You must have lived in Sweden for a certain period

In order to become a Swedish citizen, you must have been living in Sweden for a certain time (period of residence). The period of residence is calculated as the time you have spent in Sweden with a permit for settlement.

The period of required residency varies. In most cases you are required to have been resident in Sweden for at least five years. This period of residency must have been continuous. Other rules apply for those who are stateless or refugees.

If you are stateless

You are required to have been resident in Sweden for at least four years.

If you are a refugee

You are required to have been resident in Sweden for at least four years if you are a refugee. In order to be considered a refugee, you must have been granted a residence permit as a refugee in accordance with Chapter 4, section 1 of the Aliens Act or corresponding sections in the old Aliens Act. It is not sufficient that you were accepted within the scope of the refugee quota.

Reduced time period if you are living with a Swedish citizen

If you have been married to, living in a registered partnership with or cohabiting with a Swedish citizen for at least the past two years, you may apply for Swedish citizenship after spending three years in Sweden. It is not sufficient that you are married, for example — you must also live together. If your husband, wife, partner or common law spouse was formerly the citizen of another country (or were stateless), he or she must have been a Swedish citizen for at least two years. You must also have adapted to Swedish customs and culture. Factors of importance include the length of the marriage, your Swedish language skills and the ability to support yourself.

If you previously have been in Sweden in an other identity than your own or if you have made it more difficult to conduct a rejection by keeping away, it might impair your ability to obtain citizenship after three years.  

Not all periods of residence count

If you had a permanent residence permit (PUT) or a residence permit for settlement (UT) when you entered Sweden, you count the duration of stay from your date of arrival. Otherwise, the duration of stay is calculated from the date on which you submitted your application for a residence permit and were approved. If your application was initially rejected and you then submitted a new application, the time is counted from the date on which you received approval.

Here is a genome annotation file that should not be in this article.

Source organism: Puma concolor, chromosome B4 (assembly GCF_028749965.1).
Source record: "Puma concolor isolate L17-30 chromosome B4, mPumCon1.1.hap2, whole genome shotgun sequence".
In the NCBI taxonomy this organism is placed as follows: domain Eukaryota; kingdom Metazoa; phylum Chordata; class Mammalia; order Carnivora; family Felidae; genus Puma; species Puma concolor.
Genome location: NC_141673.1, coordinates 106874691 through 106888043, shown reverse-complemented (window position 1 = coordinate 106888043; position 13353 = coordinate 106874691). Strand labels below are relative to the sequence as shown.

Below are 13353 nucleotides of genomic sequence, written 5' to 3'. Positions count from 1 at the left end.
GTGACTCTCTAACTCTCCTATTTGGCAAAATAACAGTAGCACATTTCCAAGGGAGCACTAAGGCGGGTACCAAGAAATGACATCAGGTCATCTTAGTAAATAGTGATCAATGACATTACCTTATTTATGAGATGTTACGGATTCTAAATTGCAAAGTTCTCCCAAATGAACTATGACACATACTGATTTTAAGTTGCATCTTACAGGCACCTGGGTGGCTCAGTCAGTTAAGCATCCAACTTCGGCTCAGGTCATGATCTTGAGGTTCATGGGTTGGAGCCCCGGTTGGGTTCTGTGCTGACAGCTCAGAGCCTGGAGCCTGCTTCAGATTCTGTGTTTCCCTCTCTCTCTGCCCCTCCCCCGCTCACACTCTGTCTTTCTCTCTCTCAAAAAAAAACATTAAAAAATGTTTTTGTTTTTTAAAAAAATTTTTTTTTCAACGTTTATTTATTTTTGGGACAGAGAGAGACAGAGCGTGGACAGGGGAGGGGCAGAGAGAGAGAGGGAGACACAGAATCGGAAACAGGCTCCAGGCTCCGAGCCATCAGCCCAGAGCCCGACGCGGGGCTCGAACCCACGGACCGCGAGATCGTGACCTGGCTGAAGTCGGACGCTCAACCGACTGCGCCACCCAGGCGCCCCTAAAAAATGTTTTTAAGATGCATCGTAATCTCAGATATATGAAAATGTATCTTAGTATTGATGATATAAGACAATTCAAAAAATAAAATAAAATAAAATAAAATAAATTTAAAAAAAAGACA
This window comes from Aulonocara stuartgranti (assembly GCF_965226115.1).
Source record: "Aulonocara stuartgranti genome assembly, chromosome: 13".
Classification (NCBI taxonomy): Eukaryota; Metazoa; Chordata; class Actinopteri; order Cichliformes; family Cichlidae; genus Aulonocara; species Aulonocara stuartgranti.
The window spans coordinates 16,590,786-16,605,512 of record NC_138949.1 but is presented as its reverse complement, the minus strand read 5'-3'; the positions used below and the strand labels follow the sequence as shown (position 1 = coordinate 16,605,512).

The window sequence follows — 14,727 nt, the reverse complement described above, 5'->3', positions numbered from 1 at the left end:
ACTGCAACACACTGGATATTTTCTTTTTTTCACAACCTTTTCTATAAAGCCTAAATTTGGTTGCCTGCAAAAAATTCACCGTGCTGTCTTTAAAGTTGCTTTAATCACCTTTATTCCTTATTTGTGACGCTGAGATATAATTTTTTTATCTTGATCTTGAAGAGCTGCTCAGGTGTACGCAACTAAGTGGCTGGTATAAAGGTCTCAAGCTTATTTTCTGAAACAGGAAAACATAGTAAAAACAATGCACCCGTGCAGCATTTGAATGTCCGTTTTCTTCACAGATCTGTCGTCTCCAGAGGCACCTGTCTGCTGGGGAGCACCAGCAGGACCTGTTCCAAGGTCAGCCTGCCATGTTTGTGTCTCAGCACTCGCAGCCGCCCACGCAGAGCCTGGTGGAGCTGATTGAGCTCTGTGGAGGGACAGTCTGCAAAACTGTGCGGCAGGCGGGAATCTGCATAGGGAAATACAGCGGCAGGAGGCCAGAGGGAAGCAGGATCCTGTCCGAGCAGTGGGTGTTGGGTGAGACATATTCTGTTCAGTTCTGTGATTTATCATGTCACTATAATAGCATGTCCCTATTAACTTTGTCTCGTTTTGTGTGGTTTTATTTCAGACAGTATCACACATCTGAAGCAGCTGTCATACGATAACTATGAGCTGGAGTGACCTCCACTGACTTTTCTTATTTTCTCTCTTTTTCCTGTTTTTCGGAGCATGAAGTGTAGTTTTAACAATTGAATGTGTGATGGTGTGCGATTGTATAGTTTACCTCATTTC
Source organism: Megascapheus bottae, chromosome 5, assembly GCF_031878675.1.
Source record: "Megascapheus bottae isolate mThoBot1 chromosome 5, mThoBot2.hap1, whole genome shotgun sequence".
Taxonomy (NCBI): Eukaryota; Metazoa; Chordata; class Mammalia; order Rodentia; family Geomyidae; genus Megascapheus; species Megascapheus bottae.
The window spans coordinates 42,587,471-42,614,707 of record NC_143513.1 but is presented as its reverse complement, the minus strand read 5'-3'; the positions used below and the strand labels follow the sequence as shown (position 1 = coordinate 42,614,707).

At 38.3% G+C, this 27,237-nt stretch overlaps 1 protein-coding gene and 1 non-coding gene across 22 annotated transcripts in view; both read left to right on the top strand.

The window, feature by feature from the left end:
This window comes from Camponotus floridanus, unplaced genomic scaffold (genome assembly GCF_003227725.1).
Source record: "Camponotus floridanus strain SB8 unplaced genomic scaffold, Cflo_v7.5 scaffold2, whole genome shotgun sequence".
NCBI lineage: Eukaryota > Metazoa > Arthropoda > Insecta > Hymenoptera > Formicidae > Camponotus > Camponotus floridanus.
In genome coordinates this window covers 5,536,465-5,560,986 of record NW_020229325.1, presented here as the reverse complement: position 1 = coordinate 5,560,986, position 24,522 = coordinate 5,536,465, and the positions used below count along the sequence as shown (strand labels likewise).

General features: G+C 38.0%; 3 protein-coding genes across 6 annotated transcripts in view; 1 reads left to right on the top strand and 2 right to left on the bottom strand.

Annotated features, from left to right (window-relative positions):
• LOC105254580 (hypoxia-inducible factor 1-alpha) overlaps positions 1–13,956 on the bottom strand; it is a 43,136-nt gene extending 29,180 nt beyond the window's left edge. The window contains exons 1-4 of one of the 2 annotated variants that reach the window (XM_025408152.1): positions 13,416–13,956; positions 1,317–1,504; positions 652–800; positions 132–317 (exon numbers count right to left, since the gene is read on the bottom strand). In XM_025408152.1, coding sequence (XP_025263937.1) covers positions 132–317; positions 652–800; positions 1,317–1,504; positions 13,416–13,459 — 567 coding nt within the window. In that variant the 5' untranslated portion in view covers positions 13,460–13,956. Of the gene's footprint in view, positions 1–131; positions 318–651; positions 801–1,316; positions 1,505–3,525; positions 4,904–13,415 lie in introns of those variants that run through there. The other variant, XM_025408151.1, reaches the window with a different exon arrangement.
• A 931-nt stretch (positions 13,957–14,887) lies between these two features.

Other identity

If you have lived in Sweden under other identity than your correct one, you may not count that time period.

Different types of residence permit

If you have had a temporary residence permit in Sweden, for example residence permit for visits, guest studies or au-pair, this period does not count towards your period of residence. This may also be the case if you work at a foreign country’s embassy or consulate in Sweden.

If you are studying/have studied at doctoral level, you may in certain cases count the period that you lived in Sweden on a residence permit for studies as a period of residence. You may count this period if you have stated in your permit application documents at the Swedish Migration Board that you intend to stay in Sweden after completing your studies.

If you have been abroad

It does not matter if you have travelled abroad, for example for a short stay or holiday. However, if you have been abroad for longer periods, the time must be reduced from you period of residence.

If you move to another country to settle down, your period of residence is interrupted. The day you return to Sweden your period of residence starts afresh.

  Exceptions from period of residence requirement

  • An emigrant, formerly a Swedish citizen, who returns to Sweden.
  • A person who is employed on a Swedish ship and who is registered in Sweden.
  • A person who is in the employ of a Swedish company abroad and who has previously lived in Sweden.
  • A person who has been married to a Swedish citizen abroad for at least ten years and who does not live in their country of origin. The person must have strong ties with Sweden, e.g. through frequent visits or having a strong need to become a Swedish citizen.
  • A person whose uninterrupted period of residence in Sweden is too short. Such a person may be allowed to count previous periods of residence in Sweden, partly or in full. This depends on how long and why they have been abroad.

Last updated: 18 November 2014